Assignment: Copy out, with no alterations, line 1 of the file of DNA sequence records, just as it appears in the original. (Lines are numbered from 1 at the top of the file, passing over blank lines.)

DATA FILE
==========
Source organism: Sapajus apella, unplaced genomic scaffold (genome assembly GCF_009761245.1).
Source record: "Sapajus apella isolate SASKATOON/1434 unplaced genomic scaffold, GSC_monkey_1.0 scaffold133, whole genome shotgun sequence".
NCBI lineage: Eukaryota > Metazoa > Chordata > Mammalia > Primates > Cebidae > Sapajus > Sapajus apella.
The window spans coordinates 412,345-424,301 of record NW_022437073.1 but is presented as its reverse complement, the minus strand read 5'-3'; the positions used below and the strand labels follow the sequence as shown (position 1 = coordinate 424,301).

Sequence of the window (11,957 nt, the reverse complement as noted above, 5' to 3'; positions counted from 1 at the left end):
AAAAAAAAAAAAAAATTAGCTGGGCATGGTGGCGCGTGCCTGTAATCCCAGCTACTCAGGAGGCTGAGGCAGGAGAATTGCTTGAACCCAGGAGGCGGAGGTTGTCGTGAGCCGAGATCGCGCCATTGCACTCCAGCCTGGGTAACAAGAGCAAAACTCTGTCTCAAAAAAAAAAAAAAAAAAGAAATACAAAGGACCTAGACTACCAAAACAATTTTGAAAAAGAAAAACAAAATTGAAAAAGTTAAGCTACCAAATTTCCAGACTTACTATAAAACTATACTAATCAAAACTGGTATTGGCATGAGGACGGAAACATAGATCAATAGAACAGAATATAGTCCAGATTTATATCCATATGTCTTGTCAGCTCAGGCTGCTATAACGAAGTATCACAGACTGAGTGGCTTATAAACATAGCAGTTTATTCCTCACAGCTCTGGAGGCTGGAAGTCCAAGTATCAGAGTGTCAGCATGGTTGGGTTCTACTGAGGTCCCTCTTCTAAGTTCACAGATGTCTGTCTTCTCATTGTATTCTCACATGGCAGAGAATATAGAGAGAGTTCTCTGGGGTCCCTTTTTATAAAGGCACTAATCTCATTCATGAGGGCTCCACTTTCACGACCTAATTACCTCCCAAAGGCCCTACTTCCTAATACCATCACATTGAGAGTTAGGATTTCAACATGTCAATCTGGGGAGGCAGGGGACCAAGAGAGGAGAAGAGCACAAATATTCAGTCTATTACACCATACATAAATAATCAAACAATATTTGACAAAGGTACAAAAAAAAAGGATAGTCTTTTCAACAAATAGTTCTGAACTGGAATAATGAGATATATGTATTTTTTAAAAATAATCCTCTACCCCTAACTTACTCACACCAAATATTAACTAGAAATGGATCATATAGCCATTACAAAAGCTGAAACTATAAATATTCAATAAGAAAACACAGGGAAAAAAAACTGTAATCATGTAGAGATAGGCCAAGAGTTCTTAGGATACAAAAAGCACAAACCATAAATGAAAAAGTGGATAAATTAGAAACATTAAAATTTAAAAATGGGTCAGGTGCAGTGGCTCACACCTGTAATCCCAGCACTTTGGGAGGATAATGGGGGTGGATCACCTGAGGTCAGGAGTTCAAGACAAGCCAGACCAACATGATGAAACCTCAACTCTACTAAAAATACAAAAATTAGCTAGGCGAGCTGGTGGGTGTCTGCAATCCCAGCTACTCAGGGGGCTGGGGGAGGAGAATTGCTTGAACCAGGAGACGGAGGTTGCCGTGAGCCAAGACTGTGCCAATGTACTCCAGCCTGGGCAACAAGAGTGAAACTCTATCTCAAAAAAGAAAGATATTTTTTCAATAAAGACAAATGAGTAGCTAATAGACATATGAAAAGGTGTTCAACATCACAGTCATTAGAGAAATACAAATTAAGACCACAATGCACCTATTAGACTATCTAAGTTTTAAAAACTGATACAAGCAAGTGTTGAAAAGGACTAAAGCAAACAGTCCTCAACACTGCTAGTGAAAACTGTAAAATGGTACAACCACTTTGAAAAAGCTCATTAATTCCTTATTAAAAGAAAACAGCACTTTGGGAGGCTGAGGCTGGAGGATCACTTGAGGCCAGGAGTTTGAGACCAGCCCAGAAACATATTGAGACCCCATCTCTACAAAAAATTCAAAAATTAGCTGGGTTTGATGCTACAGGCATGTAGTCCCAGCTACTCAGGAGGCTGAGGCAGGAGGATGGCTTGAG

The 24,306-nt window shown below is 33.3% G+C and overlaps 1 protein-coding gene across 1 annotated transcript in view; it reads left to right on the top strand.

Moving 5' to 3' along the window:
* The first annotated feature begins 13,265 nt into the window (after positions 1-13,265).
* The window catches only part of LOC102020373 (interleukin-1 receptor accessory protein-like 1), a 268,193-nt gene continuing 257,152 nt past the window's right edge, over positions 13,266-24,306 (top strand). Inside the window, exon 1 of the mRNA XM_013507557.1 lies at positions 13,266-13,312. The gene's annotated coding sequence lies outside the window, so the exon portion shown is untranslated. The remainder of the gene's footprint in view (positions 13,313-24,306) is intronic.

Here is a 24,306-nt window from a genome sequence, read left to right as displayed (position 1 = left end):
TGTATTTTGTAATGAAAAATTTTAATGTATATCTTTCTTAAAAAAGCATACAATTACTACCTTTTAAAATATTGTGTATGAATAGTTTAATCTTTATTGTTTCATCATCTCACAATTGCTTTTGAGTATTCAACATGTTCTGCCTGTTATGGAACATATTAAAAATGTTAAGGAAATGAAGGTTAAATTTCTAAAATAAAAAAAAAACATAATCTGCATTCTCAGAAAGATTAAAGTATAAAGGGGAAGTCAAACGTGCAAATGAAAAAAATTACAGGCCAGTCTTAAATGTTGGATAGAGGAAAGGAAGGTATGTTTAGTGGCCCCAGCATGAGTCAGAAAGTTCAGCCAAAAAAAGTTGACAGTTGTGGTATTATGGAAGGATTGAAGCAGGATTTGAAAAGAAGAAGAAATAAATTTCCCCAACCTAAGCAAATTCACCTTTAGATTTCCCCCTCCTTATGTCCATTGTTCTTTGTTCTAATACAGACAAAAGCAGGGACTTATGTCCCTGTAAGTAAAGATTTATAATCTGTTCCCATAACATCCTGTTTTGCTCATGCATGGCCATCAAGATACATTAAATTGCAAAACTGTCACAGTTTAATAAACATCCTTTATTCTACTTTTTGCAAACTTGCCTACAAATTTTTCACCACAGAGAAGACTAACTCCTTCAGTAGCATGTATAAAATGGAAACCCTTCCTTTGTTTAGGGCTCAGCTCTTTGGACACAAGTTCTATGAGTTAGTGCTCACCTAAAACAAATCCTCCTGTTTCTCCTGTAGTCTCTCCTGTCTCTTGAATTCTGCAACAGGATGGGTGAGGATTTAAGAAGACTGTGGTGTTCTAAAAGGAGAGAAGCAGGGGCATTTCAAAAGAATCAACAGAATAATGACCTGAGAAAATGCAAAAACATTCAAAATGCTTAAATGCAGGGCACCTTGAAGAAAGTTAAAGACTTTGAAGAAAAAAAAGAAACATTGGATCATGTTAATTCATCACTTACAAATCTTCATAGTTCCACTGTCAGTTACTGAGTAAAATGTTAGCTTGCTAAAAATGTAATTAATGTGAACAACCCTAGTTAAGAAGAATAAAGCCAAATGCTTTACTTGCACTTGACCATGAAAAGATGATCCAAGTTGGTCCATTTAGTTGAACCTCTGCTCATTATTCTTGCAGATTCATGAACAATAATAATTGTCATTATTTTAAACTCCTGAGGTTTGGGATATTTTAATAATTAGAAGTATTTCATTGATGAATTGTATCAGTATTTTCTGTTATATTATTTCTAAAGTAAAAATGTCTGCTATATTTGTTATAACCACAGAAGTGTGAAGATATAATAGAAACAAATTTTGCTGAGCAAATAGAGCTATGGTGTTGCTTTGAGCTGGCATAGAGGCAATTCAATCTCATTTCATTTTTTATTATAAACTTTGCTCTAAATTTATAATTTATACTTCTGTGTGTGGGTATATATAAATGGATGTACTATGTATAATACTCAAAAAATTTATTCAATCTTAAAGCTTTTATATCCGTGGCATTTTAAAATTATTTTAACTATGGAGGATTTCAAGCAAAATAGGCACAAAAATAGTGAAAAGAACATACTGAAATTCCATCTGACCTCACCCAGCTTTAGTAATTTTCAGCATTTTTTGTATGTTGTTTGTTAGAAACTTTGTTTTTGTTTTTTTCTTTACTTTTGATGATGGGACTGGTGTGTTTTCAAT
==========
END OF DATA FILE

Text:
Source organism: Sapajus apella, unplaced genomic scaffold (genome assembly GCF_009761245.1).